It did take a long time, but early music finally arrived in great style at La Jolla SummerFest Tuesday (Aug. 13) with a concert by Nicholas McGegan’s Arcadian Academy. This quintet of period instrumentalists under McGegan’s astute and spirited direction at the harpsichord served up a tasty buffet of sonatas by G. F. Handel and Henry Purcell and a slew of lesser-known Italian and English 17th-century composers.
In 2011 McGegan made his SummerFest debut curating a stellar all-Baroque concert at St. James-by-the-Sea Episcopal Church, but he was working with musicians playing modern instruments. Bringing his Arcadian Academy to La Jolla, however, allowed him to demonstrate his first love: unlocking the treasures of early music on the instruments for which they were written, and performing the music as closely to period style as historical scholarship and performance insight allow.
Of course, playing a period instrument in unequal temperament is only the beginning, and it was clear from the first salvo of brilliant figurations from violinists Elizabeth Blumenstock and Lisa Weiss in a spirited “Bergamasca” by Marco Uccellini that we were in the presence of virtuoso performers from the same echelon we have come to expect of the traditional SummerFest musicians.
The violinists were supported by cellist Phoebe Carrai, whose prowess came to the fore executing the fleet complexities of Handel’s bass lines in his E Major Sonata, Op. 2, No. 9. Infusing this resonant bowed string texture were two plucked string instruments, David Tayler on the theorbo (a large lute) and MeGegan’s harpsichord. The burnished but prickly sonority of this consort of bowed and plucked strings, the Baroque counterpart to the Enlightement’s smoothly balanced string quartet, may strike the ear oddly at first, but in the quickly changing variation sets and short, meandering sonatas written for it, this timbre proves its worth.[php snippet=1]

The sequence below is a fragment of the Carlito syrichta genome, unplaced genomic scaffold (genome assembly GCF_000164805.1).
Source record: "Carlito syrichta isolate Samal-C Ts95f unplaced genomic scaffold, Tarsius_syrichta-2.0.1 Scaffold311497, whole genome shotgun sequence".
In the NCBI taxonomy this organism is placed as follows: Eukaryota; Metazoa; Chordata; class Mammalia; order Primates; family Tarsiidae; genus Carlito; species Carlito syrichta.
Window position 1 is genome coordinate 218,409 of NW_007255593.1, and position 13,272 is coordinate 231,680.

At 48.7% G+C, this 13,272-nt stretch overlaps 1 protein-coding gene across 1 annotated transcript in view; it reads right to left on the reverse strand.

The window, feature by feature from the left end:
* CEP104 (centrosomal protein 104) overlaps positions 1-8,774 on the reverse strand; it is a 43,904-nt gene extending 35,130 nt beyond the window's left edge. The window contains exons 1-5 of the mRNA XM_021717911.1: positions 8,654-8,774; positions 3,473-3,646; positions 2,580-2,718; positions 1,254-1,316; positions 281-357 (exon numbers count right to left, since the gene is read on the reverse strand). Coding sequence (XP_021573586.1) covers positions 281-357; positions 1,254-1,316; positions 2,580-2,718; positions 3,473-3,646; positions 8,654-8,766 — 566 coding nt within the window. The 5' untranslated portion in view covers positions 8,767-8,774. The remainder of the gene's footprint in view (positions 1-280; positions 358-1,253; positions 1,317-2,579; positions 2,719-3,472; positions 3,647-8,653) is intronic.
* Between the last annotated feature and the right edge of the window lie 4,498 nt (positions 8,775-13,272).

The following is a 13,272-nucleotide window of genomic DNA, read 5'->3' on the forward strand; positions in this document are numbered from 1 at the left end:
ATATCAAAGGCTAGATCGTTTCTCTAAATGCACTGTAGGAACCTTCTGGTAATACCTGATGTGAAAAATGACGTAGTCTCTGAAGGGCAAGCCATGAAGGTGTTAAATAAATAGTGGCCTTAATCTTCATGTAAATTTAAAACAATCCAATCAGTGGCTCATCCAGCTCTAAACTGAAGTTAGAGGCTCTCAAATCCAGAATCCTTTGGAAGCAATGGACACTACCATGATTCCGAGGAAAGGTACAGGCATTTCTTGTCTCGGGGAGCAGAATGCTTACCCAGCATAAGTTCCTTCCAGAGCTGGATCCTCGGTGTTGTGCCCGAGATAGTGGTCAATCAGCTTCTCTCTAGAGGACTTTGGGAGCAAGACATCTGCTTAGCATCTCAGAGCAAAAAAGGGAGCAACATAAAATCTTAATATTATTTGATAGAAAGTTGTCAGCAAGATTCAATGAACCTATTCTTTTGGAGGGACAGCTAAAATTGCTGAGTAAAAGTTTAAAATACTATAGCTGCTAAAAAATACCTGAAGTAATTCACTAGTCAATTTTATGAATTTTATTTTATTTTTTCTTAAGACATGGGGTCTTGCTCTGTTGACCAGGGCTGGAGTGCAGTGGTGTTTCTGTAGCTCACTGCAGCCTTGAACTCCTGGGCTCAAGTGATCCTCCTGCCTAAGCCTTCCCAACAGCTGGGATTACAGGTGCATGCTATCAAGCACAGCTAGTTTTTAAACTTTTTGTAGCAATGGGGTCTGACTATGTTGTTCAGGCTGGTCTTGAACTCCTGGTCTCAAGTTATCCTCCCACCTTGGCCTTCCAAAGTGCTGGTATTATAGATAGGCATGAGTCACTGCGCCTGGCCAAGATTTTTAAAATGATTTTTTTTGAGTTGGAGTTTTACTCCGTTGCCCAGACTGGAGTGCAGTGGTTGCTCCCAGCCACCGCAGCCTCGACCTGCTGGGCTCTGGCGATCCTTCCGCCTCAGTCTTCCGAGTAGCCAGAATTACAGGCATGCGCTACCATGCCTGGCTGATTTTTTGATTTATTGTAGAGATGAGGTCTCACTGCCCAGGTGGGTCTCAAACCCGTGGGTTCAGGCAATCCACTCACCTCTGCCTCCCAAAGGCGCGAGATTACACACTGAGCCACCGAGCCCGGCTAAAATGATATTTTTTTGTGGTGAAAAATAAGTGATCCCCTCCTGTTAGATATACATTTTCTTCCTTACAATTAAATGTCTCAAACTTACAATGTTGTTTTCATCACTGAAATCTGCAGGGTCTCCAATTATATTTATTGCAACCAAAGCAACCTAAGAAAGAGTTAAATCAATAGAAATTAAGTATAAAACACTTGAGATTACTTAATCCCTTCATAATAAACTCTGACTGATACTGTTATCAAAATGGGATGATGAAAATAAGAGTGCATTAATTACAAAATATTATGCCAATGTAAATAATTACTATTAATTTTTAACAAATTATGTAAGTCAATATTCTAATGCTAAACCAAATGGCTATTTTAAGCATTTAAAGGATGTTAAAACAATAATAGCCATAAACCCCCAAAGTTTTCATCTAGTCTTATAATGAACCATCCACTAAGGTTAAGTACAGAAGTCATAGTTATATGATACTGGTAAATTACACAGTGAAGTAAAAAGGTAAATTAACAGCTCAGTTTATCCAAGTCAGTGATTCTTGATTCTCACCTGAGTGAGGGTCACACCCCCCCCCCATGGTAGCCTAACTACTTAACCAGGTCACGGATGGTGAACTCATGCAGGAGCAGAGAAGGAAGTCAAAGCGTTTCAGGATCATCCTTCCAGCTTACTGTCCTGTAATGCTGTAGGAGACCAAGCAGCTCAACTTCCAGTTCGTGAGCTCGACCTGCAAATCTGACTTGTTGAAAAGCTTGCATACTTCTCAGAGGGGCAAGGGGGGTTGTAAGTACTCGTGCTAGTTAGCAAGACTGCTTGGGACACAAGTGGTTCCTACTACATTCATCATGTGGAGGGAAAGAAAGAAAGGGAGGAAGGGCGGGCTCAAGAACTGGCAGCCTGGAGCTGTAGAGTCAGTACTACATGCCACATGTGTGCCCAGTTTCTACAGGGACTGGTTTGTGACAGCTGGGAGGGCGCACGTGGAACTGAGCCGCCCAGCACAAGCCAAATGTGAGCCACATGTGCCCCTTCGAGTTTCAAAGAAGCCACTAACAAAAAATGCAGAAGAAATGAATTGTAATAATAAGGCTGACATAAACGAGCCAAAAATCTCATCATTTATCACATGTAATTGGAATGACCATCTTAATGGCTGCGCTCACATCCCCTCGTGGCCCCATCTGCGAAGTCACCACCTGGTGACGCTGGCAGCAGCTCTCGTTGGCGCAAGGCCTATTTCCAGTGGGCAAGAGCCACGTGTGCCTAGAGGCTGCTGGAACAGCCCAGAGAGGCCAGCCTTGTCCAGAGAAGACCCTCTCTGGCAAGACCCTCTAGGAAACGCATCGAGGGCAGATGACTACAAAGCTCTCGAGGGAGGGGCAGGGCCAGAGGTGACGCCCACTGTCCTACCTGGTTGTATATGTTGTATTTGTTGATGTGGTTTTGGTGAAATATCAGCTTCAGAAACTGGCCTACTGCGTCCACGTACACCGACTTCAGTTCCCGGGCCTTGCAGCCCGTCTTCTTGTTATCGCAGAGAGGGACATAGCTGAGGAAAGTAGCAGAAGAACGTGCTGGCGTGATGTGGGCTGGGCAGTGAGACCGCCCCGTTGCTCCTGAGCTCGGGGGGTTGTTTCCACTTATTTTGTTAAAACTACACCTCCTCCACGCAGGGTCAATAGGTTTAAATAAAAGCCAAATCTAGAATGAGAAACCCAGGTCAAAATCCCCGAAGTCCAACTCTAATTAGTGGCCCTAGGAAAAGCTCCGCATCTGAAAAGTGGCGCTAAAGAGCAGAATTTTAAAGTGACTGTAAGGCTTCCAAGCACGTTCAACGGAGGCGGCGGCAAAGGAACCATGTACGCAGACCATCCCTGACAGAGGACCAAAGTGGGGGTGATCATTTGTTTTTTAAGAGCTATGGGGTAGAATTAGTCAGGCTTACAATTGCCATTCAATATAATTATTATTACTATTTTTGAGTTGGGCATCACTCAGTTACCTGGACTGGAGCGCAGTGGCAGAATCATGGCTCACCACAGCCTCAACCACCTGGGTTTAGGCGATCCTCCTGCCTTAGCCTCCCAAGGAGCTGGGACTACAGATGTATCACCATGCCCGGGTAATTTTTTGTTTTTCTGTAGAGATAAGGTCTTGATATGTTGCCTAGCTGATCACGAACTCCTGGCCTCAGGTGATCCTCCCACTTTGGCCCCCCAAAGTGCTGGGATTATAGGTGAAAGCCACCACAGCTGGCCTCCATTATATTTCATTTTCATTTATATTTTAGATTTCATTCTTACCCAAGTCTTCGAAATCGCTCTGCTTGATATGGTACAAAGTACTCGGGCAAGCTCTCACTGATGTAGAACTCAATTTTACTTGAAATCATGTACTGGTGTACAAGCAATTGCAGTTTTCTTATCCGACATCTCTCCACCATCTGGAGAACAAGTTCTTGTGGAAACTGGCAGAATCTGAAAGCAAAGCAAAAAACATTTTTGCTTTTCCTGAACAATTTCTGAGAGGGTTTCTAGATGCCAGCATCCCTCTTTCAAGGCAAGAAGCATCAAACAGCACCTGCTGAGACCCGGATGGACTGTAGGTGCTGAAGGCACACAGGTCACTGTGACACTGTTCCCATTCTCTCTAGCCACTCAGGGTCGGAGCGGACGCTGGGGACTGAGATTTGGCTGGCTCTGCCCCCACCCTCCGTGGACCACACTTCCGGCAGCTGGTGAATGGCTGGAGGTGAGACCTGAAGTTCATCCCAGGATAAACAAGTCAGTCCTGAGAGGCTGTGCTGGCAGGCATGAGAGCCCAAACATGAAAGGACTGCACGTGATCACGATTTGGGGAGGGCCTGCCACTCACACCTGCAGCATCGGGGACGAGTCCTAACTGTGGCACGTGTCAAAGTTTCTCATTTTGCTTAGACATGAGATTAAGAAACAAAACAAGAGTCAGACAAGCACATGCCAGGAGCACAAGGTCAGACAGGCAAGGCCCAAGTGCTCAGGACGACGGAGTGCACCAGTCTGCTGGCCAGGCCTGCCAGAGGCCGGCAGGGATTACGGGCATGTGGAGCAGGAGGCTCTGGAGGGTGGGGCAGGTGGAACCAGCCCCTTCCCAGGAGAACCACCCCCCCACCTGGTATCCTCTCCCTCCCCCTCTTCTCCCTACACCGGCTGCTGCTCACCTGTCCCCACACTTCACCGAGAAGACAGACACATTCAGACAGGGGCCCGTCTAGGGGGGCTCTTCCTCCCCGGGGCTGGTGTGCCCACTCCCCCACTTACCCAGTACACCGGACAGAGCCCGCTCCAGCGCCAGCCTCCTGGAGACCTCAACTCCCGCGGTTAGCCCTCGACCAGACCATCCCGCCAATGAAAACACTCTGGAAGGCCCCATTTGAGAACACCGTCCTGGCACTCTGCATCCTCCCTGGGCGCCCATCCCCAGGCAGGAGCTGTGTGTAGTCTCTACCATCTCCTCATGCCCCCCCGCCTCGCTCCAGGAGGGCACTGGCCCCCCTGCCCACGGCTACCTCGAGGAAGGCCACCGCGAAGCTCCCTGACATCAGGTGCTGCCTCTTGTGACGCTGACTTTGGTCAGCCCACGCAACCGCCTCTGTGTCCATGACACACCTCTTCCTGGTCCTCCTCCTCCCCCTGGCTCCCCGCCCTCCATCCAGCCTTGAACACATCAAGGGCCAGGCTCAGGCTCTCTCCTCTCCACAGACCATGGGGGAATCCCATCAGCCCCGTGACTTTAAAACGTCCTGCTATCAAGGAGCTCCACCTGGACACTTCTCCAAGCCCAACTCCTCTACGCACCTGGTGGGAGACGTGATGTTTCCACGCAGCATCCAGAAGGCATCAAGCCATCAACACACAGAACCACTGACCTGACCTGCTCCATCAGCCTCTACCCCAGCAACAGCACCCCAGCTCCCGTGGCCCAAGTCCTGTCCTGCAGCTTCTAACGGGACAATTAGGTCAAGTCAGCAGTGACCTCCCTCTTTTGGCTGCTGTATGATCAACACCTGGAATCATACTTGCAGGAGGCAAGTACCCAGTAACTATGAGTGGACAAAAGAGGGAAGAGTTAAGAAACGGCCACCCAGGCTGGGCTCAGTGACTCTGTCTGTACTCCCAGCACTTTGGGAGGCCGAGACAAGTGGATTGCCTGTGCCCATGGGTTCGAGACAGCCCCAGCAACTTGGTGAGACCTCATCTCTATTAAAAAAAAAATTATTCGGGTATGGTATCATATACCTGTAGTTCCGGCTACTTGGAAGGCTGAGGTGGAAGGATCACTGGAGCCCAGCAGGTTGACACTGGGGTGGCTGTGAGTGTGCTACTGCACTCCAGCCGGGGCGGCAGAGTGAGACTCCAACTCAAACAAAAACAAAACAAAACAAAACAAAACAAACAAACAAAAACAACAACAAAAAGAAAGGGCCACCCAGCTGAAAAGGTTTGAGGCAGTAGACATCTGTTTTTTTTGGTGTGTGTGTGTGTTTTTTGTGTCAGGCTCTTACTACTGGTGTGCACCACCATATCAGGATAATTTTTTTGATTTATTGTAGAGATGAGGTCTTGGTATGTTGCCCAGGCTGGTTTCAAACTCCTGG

With the exception of Tayler’s contemplative account of Alfonso Ferrabosco’s “Pavan” for solo lute and McGegan’s pellucid interpretation of Matthew Locke’s G Minor Suite for harpsichord, all five Arcadian Academy members played together in the rest of the program. Notable were Salamone Rossi’s Dialogue Sonata (Dialogo detta La Viena), where the violinists were placed on opposite sides of the stage like singers in an opera and carried on a lively instrumental conversation, and Nicola Matteis’ puckish Suite in E Minor, a crazy quilt of eight short, quirky movements.
It was easy to admire the dense counterpoint of Henry Purcell’s “Sonata in III Parts,” as well as its moments of sublime pathos, although none of these earlier works displayed the gravitas and imposing architecture of Handel’s E Major Sonata. The discipline of a lesser ensemble might have frayed coping with Antonio Vivaldi’s rowdy, ostentatious display in his Variations on “La Follia,” but the Arcadian Academy’s unflappable ensemble carried them through without breaking a sweat.
Perhaps the next time SummerFest features an early music group, vocalists will be a part of the music-making. The scale of early music and the human voice are truly made for each other.